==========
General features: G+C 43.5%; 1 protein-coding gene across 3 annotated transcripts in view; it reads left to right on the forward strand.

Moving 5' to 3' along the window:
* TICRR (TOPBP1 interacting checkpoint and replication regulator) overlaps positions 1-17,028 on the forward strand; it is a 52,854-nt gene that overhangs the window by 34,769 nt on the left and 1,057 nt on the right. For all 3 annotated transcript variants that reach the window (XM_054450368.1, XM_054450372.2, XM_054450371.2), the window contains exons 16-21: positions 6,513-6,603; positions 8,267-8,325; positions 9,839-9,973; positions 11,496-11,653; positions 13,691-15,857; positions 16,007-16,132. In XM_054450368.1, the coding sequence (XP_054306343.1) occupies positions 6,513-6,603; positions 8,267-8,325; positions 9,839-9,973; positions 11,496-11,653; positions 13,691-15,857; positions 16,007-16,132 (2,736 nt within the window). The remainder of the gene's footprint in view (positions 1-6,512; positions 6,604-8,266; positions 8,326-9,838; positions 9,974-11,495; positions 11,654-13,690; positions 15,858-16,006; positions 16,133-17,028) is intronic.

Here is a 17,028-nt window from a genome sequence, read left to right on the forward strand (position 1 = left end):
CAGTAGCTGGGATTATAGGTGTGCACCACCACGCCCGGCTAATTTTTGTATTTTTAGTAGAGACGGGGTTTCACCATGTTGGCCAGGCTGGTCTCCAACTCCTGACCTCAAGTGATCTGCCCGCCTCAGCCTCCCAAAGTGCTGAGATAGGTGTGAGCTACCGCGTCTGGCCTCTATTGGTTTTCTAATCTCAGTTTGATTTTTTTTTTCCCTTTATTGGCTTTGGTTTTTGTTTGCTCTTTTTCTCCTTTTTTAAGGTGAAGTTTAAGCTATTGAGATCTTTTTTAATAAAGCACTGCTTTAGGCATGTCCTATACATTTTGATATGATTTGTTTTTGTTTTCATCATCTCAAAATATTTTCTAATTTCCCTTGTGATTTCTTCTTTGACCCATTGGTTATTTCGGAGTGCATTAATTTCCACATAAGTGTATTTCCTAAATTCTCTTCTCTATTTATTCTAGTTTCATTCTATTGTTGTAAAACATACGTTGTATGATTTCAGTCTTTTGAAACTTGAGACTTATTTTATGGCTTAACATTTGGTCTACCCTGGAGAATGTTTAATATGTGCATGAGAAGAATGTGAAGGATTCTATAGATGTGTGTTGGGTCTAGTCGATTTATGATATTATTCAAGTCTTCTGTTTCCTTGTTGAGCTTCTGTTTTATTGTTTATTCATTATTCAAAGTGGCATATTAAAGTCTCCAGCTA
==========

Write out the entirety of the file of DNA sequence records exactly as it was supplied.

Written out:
General features: G+C 43.5%; 1 protein-coding gene across 3 annotated transcripts in view; it reads left to right on the forward strand.

Moving 5' to 3' along the window:
* TICRR (TOPBP1 interacting checkpoint and replication regulator) overlaps positions 1-17,028 on the forward strand; it is a 52,854-nt gene that overhangs the window by 34,769 nt on the left and 1,057 nt on the right. For all 3 annotated transcript variants that reach the window (XM_054450368.1, XM_054450372.2, XM_054450371.2), the window contains exons 16-21: positions 6,513-6,603; positions 8,267-8,325; positions 9,839-9,973; positions 11,496-11,653; positions 13,691-15,857; positions 16,007-16,132. In XM_054450368.1, the coding sequence (XP_054306343.1) occupies positions 6,513-6,603; positions 8,267-8,325; positions 9,839-9,973; positions 11,496-11,653; positions 13,691-15,857; positions 16,007-16,132 (2,736 nt within the window). The remainder of the gene's footprint in view (positions 1-6,512; positions 6,604-8,266; positions 8,326-9,838; positions 9,974-11,495; positions 11,654-13,690; positions 15,858-16,006; positions 16,133-17,028) is intronic.

Here is a 17,028-nt window from a genome sequence, read left to right on the forward strand (position 1 = left end):
CAGTAGCTGGGATTATAGGTGTGCACCACCACGCCCGGCTAATTTTTGTATTTTTAGTAGAGACGGGGTTTCACCATGTTGGCCAGGCTGGTCTCCAACTCCTGACCTCAAGTGATCTGCCCGCCTCAGCCTCCCAAAGTGCTGAGATAGGTGTGAGCTACCGCGTCTGGCCTCTATTGGTTTTCTAATCTCAGTTTGATTTTTTTTTTCCCTTTATTGGCTTTGGTTTTTGTTTGCTCTTTTTCTCCTTTTTTAAGGTGAAGTTTAAGCTATTGAGATCTTTTTTAATAAAGCACTGCTTTAGGCATGTCCTATACATTTTGATATGATTTGTTTTTGTTTTCATCATCTCAAAATATTTTCTAATTTCCCTTGTGATTTCTTCTTTGACCCATTGGTTATTTCGGAGTGCATTAATTTCCACATAAGTGTATTTCCTAAATTCTCTTCTCTATTTATTCTAGTTTCATTCTATTGTTGTAAAACATACGTTGTATGATTTCAGTCTTTTGAAACTTGAGACTTATTTTATGGCTTAACATTTGGTCTACCCTGGAGAATGTTTAATATGTGCATGAGAAGAATGTGAAGGATTCTATAGATGTGTGTTGGGTCTAGTCGATTTATGATATTATTCAAGTCTTCTGTTTCCTTGTTGAGCTTCTGTTTTATTGTTTATTCATTATTCAAAGTGGCATATTAAAGTCTCCAGCTA